Overview of Assigning Macros to Events in Access You can manually assign macros to events in Access forms by using the “Property Sheet” pane. This is an alternative to using the “Command Button Wizard.” This is most often used with command button controls in forms. However, you can also run macros for events that
Overview of Adding Macros to Buttons in Access Forms You can add a macro to a button in Access forms to run the macro when a user clicks the form’s button. To run macros in Access forms, you often assign a macro to an “event” associated with a command button control in a form.
Overview of Standalone Macros in Access Standalone macros in Access are programs you create in a visual environment. In Access, standalone macros run a series of actions in a specified order. Unlike embedded macros, standalone macros in Access appear as separate objects under the “Macros” category in the database’s Navigation Pane. Standalone macros
Overview of How to Create Charts in Access You can create charts in Access in two different ways if using Access 2019 or Access for Microsoft 365. You can insert new modern charts into your reports in Access or use the older Microsoft Graph chart controls. These are still available for backward-compatibility in Access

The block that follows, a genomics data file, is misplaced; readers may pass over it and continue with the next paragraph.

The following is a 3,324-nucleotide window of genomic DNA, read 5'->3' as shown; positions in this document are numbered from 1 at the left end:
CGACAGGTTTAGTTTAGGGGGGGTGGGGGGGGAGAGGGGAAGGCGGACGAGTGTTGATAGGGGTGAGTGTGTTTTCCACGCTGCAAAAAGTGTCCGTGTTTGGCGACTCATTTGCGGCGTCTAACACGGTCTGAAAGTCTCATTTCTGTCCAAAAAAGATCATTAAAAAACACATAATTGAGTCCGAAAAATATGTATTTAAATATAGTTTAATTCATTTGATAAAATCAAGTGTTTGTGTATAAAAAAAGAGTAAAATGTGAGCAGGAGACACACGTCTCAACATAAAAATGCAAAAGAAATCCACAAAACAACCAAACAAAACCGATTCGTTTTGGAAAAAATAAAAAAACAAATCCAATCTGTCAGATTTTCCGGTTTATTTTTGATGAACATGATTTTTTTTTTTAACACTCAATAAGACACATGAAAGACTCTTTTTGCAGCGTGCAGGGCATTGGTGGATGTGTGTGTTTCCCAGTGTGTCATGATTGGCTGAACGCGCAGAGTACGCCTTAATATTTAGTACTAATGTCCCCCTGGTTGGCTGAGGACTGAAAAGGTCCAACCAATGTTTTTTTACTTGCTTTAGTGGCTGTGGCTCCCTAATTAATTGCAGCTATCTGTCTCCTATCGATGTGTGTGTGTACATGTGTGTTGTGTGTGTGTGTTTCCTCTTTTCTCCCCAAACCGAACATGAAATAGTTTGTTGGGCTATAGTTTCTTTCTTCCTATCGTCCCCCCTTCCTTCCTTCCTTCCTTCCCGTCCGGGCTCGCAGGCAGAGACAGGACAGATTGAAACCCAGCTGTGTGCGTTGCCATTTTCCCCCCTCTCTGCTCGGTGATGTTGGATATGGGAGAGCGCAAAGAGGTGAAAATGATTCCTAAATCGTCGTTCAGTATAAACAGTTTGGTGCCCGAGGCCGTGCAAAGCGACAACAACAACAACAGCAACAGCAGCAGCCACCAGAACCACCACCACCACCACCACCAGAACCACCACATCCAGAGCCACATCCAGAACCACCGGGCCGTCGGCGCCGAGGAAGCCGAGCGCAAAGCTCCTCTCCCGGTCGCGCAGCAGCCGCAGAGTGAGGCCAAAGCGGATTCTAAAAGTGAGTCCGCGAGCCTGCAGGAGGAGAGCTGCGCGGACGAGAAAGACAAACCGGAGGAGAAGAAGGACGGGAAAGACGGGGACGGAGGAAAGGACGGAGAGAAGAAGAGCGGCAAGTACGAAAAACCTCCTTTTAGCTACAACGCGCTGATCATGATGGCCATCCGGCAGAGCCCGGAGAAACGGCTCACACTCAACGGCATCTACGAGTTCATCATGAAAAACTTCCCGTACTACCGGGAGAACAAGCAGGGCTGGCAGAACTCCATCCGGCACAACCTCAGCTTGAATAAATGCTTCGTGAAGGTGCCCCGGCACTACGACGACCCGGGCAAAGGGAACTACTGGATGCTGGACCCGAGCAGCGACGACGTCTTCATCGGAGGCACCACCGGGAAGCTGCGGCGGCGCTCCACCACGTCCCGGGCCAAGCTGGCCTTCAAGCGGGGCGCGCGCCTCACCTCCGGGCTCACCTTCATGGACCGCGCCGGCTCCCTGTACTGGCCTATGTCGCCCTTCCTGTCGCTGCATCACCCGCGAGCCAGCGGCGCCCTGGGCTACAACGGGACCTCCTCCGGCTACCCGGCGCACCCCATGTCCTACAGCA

Overview of Modern Charts in Access You can insert a modern chart in Access 2019 or 365 into a report in Access. All charts in Access are inserted as a report control. Unlike other report controls, chart controls use their own data source to chart the data. Therefore, you can insert it into a
Overview of SQL View in Access SQL view in Access lets you see the SQL code of Access queries. When you are visually creating the query in the query design view in Access, what you are really doing is visually constructing SQL code. SQL stands for Structured Query Language. SQL is a multi-platform language
Overview of Wildcard Characters in Access Wildcard characters in Access add flexibility to query criteria. Wildcard characters in Access represent unknown values. The asterisk “*” and the question mark “?” are the two main wildcard characters in Access you need to know. The asterisk represents multiple unknown characters. For example, the criteria “N*” would
Overview of the ORDER BY Clause in SQL This blog post shows you how to use the ORDER BY clause in SQL to sort the result set of a query. When viewing the result set of a SELECT statement in SQL, the records appear in the order that they were selected from the table.